There is admittedly a stronger version of this situation with the Israelites that Tom references in his allusion to their faith as described in Psalm 106. Notice the Israelites there have an even better direct experience with god, it's not just an interactive personal revelation, but direct empirical experience with divine power.
Those of us living today have no such experiences at all. Or do we?
A Sensus Divinitatus?
Tom makes reference to the work of Alvin Plantinga who contends that humans have a "Sensus Divinitatus" which is a "sense of the divine" in the same way that we have a sense of sight or touch.
It's basically a fancy way of saying that someone has personal revelation from god of god's existence, goodness, etc. For Christians this is called the "internal witness of the Holy Spirit" that lets them know not only that god exists but also that Christianity is true.
Tom does some fabulous rhetoric with the standard atheistic response to this claim. If an atheist says "that's not evidence for god, that's just psychology at best!" then the atheist is "pretending to know something they don't know" since the atheist doesn't have access to the subjective experience of the person who claims to have the "sensus divinitatus".
In one sense, Tom is right here. As an atheist, I don't know what is going on in the head of a believer. But I do know some other things that not only give me extremely good reasons to doubt the believer is experiencing the divine, they also give the believer good reason to doubt their own experiences of the divine.
- I know I do not have any experiences of the divine, even if I desire such an experience and pray for it.
- Psychology does demonstrate that human beings do have an over-active agency detection system, leading us to falsely attribute agency to experiences where there is none.
- Other people from other religions also claim to have similar experiences of the divine, which leads to completely contradictory accounts of "divine revelation".
In fact Tom would be begging the question if he insists that his Sensus Divinitatus is right, but the one in a Mormon, Hindu, or Muslim is wrong (or the work of an evil spirit), or that the atheist "doesn't honestly seek god".
So if everyone plays by the same rules and does not "pretend to know something they don't know" then the claim to the Sensus Divinitatus is one that should be treated with skepticism by both atheists and believers.
But it gets even worse, since the whole point of bringing up the Sensus Divinitatus was presumably to draw an analogy between believers today and the figures in the bible who were commended in trusting the voice in their head or the angels that actually showed up to talk to them.
To get back to my main point, unless Tom is going to admit that his "Sensus Divinitatus" works like it did for the figures in the bible, where he is having actual conversations with god or angels, then his situation isn't analogous to the one where "faith" in the biblical context is referenced.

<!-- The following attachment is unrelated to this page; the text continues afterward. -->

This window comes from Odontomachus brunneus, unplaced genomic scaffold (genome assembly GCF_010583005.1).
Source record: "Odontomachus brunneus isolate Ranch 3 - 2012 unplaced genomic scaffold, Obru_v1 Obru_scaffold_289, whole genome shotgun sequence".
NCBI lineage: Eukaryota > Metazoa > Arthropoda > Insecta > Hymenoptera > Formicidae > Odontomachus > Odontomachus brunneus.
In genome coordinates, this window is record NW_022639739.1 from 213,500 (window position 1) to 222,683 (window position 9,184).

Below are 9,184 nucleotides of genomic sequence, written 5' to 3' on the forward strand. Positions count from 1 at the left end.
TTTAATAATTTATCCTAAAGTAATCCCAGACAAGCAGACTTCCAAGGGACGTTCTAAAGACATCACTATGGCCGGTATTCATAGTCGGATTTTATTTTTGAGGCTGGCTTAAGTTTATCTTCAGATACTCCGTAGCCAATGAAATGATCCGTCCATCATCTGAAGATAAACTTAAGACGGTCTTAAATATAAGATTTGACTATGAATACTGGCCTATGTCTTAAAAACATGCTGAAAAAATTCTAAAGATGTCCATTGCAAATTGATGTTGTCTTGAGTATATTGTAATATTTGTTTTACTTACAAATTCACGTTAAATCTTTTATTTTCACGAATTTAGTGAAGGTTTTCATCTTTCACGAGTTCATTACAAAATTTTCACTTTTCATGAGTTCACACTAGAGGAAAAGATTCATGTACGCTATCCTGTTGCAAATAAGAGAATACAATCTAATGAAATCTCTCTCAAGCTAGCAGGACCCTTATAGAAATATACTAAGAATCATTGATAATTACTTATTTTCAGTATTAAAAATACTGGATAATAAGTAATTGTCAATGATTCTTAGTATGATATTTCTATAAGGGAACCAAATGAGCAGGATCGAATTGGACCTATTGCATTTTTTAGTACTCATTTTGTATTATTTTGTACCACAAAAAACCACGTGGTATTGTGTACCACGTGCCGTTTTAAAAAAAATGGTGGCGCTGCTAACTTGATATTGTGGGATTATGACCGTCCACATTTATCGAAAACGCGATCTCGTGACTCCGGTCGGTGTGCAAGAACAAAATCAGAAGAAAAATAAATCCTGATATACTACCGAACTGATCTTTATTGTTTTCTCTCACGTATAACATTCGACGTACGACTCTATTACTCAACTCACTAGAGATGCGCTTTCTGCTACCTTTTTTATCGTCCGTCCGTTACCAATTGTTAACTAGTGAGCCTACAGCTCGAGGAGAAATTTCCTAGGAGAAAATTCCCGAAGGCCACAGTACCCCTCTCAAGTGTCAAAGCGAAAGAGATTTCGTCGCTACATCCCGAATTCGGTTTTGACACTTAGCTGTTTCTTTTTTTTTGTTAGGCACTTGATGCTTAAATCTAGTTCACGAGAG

To my knowledge believers in the Sensus Divinitatus don't claim to have that kind of experience, so the analogy between the Sensus Divinitatus and what went on in the bible is a false analogy.
Tom alludes to historical evidence in the bible where prophecies were fulfilled: Noah survives a flood, Moses led people out of Egypt while doing signs and wonders. Joshua led people to victory over Canaanites with signs and wonders. Sarah has a child after menopause. Etc.
His point here is that faith as referenced in the bible points to evidence of signs and wonders, miracles to be precise, as evidence to justify the faith. He's not claiming that the bible is necessarily true in all this, but that the bible's use of the word "faith" references evidence to justify belief in god - so the atheist definition of "faith" is false.
The problem for Tom is that he is just flat out wrong with this reference. Read Hebrews 11 carefully. Noah had faith in what god told him about the ark and the storm, and that faith was (supposedly) vindicated by the flood. Joshua had faith god would deliver victory in the siege of Jericho, and that faith was vindicated when the walls fell. The same applies for Moses, Sarah, and Abraham.
In each case faith comes first, it is the trusting in god on scant evidence. The miracles weren't evidence for faith for those people mentioned, they already had to have faith to do the actions that led up to the miracles occurring!
At best they're supposedly evidence of god for people who came after those who were contemporaries of Noah, Sarah, Abraham, Moses, Joshua, etc. And that's assuming they actually witnessed the miracles.
Not only is Tom wrong when it comes to the faith of the actual people referenced in Hebrews 11, but it creates a deeper problem for his definition. Even in the best case scenario for Tom where miracles are pointed to as evidence for god for the Israelites who witnessed the miracles - this is very different than the situation Tom and believers face today! It's another false analogy.